TIME MACHINE: THE WAR OF 1812
The War of 1812 was a major conflict that lasted two-and-a-half years between the young United States nation and the British Empire, along with the latter’s Native American allies. The conflict was fought on both land and the sea, on and near the North American continent. There were a handful of reasons that led the U.S. government to declare war on Great Britain. Here are a few:
Impressment of American Sailors – Due to the Napoleonic Wars (1799-1815) waged against Napoleon’s French Empire, sailors aboard American ships found themselves impressed by the Royal Navy and French ships. The British, especially, claimed that many sailors that found themselves aboard American merchant ships were deserters from their Navy. And many of them were. Their efforts to impress sailors from American ships became even more excessive after 1805. The problem of impressment culminated in the Chesapeake-Leopard Affair, a naval engagement between naval engagement that occurred off the coast of Norfolk, Virginia; on June 22, 1807, between the British warship H.M.S. Leopard and American frigate U.S.S. Chesapeake. The crew of the Leopard pursued, attacked and boarded the American frigate, while looking for deserters from the British Navy.
Orders in Council (1807) – This document was a series of decrees made by Great Britain that forbade French trade with the British Empire, its allies, or neutrals like the United States. The decrees were a response to France’s Berlin Decree of 1806, which forbade the import of British goods into European countries allied with or dependent upon France, and installed the Continental System in Europe. The Orders in Council led the British to use the Royal Navy to enact a blockade of French ports. The British used the Orders in Council as an excuse to bombard Copenhagen, Denmark in September 1807 (Battle of Copenhagen). They did so to prevent the Danish from joining France’s Continental System. The British also used their decrees as an excuse for their policy of stopping neutral (including American) ships from trading with France. President Thomas Jefferson responded to the Orders by passing the Embargo Act of 1807, which forbade U.S. ships from trading with Britain and France. The act proved to be very ineffective, unpopular, and led to economic strain in the U.S., until it was repealed in 1809. Great Britain repealed the Orders in Council on June 16, 1812. But the news of the repeal, which gave great concessions to the U.S., did not reach American shores in time to prevent Congress from declaring war on the British.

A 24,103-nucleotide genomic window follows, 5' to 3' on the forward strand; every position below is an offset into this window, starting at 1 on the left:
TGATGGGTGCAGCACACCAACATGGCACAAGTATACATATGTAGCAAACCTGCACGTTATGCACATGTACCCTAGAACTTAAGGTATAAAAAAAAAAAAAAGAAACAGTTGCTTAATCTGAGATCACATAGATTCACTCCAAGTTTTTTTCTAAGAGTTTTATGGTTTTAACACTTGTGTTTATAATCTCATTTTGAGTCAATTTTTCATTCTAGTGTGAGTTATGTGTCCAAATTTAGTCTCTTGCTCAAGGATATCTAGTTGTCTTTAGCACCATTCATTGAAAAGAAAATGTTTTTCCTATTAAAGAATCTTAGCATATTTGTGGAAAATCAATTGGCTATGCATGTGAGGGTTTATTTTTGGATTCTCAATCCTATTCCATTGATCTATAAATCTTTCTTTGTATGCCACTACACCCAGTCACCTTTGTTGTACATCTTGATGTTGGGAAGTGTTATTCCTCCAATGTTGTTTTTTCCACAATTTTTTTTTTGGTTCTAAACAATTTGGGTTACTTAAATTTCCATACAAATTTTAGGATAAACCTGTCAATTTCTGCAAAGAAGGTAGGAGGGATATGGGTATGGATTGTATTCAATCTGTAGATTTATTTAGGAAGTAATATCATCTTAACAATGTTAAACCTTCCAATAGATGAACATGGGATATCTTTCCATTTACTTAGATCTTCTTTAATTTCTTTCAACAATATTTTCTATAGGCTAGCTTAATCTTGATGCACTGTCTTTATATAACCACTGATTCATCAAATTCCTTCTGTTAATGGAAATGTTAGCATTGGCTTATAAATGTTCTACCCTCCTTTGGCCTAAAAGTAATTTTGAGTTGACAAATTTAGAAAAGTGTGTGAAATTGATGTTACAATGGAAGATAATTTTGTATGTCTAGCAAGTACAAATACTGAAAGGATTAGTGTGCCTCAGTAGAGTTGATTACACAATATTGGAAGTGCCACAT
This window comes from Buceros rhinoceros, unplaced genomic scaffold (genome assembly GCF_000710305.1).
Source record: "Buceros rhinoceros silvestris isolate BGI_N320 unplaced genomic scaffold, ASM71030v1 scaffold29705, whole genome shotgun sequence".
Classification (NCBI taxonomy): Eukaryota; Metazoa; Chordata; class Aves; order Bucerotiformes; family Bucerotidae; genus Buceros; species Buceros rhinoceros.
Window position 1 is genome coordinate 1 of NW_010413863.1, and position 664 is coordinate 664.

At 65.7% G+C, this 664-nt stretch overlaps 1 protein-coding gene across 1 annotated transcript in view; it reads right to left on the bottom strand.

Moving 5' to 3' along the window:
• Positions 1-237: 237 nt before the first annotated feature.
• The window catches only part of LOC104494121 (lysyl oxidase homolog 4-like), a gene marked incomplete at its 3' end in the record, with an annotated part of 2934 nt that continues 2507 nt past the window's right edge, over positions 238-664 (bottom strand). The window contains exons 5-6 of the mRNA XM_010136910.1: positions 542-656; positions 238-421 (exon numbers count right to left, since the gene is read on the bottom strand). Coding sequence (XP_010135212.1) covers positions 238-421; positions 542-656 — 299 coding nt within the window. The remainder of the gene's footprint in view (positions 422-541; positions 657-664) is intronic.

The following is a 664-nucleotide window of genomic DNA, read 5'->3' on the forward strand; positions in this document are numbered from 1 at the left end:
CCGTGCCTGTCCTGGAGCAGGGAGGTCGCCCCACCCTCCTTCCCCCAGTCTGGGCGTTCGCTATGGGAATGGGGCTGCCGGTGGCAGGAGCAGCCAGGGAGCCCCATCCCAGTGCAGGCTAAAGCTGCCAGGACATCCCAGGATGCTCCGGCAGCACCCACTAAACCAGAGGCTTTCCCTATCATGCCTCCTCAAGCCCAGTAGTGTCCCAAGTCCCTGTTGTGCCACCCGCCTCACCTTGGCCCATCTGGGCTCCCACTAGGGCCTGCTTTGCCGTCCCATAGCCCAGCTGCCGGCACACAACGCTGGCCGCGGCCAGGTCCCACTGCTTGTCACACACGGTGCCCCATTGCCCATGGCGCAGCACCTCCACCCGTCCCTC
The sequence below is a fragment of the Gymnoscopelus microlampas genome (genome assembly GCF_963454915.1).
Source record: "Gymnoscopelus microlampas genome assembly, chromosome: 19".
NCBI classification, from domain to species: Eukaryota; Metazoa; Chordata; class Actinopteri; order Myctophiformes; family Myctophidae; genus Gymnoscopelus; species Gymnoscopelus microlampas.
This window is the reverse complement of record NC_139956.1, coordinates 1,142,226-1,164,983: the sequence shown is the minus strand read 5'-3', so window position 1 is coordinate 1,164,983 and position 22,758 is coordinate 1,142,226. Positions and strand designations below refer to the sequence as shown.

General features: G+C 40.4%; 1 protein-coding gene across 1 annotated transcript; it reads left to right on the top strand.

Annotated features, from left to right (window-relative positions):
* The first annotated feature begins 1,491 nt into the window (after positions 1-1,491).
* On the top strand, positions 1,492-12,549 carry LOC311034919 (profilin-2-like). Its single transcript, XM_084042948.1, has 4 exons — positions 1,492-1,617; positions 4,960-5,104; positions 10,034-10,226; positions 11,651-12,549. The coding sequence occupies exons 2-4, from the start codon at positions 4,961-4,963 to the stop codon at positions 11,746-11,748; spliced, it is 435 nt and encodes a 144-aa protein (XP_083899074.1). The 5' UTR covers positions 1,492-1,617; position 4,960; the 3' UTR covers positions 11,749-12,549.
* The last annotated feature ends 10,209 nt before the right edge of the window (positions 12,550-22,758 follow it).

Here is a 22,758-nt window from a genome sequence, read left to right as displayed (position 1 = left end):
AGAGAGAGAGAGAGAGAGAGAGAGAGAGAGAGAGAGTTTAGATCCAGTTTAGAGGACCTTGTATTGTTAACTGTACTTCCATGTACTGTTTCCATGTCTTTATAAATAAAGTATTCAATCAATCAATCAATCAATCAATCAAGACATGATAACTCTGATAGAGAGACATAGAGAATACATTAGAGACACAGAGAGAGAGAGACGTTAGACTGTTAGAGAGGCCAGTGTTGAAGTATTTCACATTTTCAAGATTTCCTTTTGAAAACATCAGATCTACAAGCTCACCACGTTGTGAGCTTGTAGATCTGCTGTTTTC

American Expansion – This is believed to be one of the major causes of the war. The Americans wanted expansion into the Native American lands of the Northwest Territory and the Upper Mississippi Valley. However, the tribes blocked their expansion and the British supported this block. The British worried about American desire for Canada, a problem that first manifested during the American Revolution. Many American historians believe that the U.S. desire for the conquest of Canada is nothing more than a staple of Canadian opinion since the 1830s and that it was never a permanent war goal, merely a tool for negotiations. However, many do believe that if the U.S. had been successful in acquiring control of Canadian lands, the government would have been very reluctant to returned the occupied territory to the British.
Despite the many reasons that led to the beginning of the War of 1812, it took certain incidents that led the U.S. to declare war on Great Britain. Confrontations between the Royal Navy and American ships (both military and commercial) like the Chesapeake-Leopard Affair and the Leander Affair, the series of economic decrees and embargo acts, and military conflicts between the Native Americans and the Americans like the Tecumseh War in which the British supported the natives, finally led to the development of a coalition of young congressmen from the Democratic-Republican party (popular in the West and the South) called the “War Hawks”. Led by Henry Clay Sr. of Kentucky and John C. Calhoun of South Carolina, the “War Hawks” pushed for a declaration of war against Britain. President James Madison gave a speech to the U.S. Congress on June 1, 1812; listing American grievances against Great Britain. The House of Representatives quickly voted to declare war against the British, followed by the Senate. The conflict formally began on June 18, 1812; when President Madison signed the measure into law.
If you have any further interest in the War of 1812, the following is a sample of books you might want to read:
*“The War of 1812 – A Forgotten Conflict” by Donald R. Hickey
*“The War of 1812: Conflict for a Continent” by J.C.A. Stagg
*“1812: War With America” by Jon Latimer